This morning I attended, and spoke at, Crossing the Rappahannock: A Pilgrimage to Freedom. The event, put on by the African American Heritage Alliance of Culpeper county, headed by Zann Nelson and Howard Lambert, commemorated the 150th anniversary of the Preliminary Emancipation Proclamation by visiting the site of the famous August 19, 1862 photograph of slaves crossing the Rappahannock. (We have written about that photograph here and here.) It’s likely that since the war, not a hundred people have been to the site for historical purposes–and maybe not a dozen with knowledge of the site’s association with the famous photograph. In that sense and others, it was an extraordinary morning.
I spoke, as did the indomitable Bud Hall, and Dr. Dianne Swann-Wright (she was the keynote, and rightly so). Everyone did well, but it occurred to me as the morning went on that not a person there would have remembered beyond dinnertime any of the profound thoughts we conveyed if we had been in a banquet hall or lecture room, or in Minnesota or Maryland. What we said assumed true meaning and (I hope) memorability by virtue of where we were. The place–it alone ensured t that anyone who made the journey to the river will never forget their experience.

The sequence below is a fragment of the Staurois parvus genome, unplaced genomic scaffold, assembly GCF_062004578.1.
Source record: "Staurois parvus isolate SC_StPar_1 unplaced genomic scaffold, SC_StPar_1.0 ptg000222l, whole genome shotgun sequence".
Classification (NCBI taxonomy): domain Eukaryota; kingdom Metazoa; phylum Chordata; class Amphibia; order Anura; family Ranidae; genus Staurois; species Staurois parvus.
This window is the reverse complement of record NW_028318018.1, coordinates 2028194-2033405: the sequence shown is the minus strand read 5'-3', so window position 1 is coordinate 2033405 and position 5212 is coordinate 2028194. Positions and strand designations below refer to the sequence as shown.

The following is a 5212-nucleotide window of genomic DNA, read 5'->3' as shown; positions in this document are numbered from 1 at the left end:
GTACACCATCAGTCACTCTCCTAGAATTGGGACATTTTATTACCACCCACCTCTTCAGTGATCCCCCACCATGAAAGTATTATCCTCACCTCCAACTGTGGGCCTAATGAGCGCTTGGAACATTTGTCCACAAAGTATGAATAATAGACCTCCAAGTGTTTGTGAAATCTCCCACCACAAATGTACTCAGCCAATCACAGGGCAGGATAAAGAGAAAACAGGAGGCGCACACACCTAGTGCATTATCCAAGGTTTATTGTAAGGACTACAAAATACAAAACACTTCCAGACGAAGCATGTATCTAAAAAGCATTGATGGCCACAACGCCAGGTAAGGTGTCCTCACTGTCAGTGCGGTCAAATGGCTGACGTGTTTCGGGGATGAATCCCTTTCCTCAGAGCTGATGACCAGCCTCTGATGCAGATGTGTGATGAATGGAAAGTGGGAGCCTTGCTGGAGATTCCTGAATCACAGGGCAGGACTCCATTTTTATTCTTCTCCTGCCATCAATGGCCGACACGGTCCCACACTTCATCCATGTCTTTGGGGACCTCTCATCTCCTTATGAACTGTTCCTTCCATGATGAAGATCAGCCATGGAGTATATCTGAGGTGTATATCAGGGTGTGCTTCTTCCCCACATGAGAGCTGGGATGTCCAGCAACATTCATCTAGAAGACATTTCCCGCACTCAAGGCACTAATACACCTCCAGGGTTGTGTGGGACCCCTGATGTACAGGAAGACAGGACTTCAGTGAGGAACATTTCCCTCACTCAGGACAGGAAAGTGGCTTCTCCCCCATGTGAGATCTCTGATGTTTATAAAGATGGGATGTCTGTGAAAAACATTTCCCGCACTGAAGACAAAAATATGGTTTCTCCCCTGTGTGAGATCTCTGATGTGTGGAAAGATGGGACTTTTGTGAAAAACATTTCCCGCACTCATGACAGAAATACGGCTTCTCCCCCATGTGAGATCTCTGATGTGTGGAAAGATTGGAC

The Cow Ford crossing of the Rappahannock assumes significance not because it is unique, but because it is the site of what is one of only a handful of images–and probably the only photographs–that portray slaves escaping to freedom. That image with the place and the words of those who witnessed the event, on this day overlaid with music with deep cultural meanings for those in attendance, make for a powerful, memorable image in the mind’s eye. There is nothing that can match it. No movie. No video game. No NatGeo spread.
I did not get a chance to ask any of those who walked across the river why they did it and what it meant to them (I was especially affected by the woman in the purple skirt, by the end soaked above her knees, but determined to do it), and I won’t presume to guess, but I do know that for me and others, watching those people was an important part of the process of according significance to what is otherwise an unremarkable place. The re-enactment of the crossing entailed a level of effort and commitment (and perhaps a little risk) that emphasized both the importance of today’s program and the profound symbolic importance of those who crossed there in 1862. It struck me that every school child in the region should visit that site at some point and walk across the river there. They’d remember that day’s history lesson the rest of their lives.
I have been around long enough to have seen any number of sites that were once unknown assume cultural significance, even fame: the site of John Washington’s crossing in Fredericksburg, Moncure Conway’s house, the Slaughter Pen Farm. More often than not, today’s emerging sites reflect stories that were long ignored, even suppressed. Their emergence is an interesting process, almost always born of the knowledge of a few that prompts the caring of others, and, finally, the commemorative acts of many (like today’s event). Over time these stories and sites become ingrained as part of the American fabric. I sense and hope that Cow Ford, inelegantly named but powerfully stamped by history, will become one of those places.